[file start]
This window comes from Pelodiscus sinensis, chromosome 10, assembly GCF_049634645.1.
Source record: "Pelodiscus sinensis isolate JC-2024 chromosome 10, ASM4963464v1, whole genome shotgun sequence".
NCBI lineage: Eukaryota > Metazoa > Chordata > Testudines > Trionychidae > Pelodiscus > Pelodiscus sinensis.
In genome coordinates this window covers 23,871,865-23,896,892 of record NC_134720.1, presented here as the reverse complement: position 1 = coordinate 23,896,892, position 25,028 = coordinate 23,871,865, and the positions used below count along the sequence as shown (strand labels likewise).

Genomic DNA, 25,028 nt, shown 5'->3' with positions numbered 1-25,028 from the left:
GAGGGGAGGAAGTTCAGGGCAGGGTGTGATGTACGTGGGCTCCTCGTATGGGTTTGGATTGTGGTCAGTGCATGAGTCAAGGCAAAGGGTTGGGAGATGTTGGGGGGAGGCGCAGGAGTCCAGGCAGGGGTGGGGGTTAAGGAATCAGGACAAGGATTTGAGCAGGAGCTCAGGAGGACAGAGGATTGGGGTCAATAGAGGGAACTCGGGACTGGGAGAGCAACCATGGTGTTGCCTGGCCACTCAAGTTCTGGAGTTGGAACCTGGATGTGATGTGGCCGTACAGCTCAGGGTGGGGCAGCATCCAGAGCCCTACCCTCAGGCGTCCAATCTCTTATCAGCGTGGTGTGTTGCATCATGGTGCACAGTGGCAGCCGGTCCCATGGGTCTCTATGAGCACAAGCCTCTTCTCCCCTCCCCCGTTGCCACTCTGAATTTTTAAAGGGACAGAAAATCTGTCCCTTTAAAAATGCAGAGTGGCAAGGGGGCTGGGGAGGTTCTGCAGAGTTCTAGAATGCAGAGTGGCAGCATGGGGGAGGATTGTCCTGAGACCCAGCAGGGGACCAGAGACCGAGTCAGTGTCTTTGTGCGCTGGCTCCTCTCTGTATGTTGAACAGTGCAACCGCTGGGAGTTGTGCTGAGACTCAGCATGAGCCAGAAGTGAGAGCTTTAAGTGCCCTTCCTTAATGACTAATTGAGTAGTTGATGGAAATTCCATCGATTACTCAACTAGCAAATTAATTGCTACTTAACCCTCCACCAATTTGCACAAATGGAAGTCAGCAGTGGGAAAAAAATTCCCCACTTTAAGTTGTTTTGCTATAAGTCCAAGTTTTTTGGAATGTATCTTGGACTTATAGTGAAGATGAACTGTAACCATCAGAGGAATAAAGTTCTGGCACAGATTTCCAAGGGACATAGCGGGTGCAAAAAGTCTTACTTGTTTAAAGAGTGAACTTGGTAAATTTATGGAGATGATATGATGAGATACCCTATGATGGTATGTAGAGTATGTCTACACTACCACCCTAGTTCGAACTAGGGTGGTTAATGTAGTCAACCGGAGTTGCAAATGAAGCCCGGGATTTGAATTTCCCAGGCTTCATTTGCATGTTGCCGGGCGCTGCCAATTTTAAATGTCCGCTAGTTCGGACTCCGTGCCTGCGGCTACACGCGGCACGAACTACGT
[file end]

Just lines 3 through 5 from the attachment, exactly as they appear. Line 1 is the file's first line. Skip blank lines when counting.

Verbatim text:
NCBI lineage: Eukaryota > Metazoa > Chordata > Testudines > Trionychidae > Pelodiscus > Pelodiscus sinensis.
In genome coordinates this window covers 23,871,865-23,896,892 of record NC_134720.1, presented here as the reverse complement: position 1 = coordinate 23,896,892, position 25,028 = coordinate 23,871,865, and the positions used below count along the sequence as shown (strand labels likewise).

Genomic DNA, 25,028 nt, shown 5'->3' with positions numbered 1-25,028 from the left: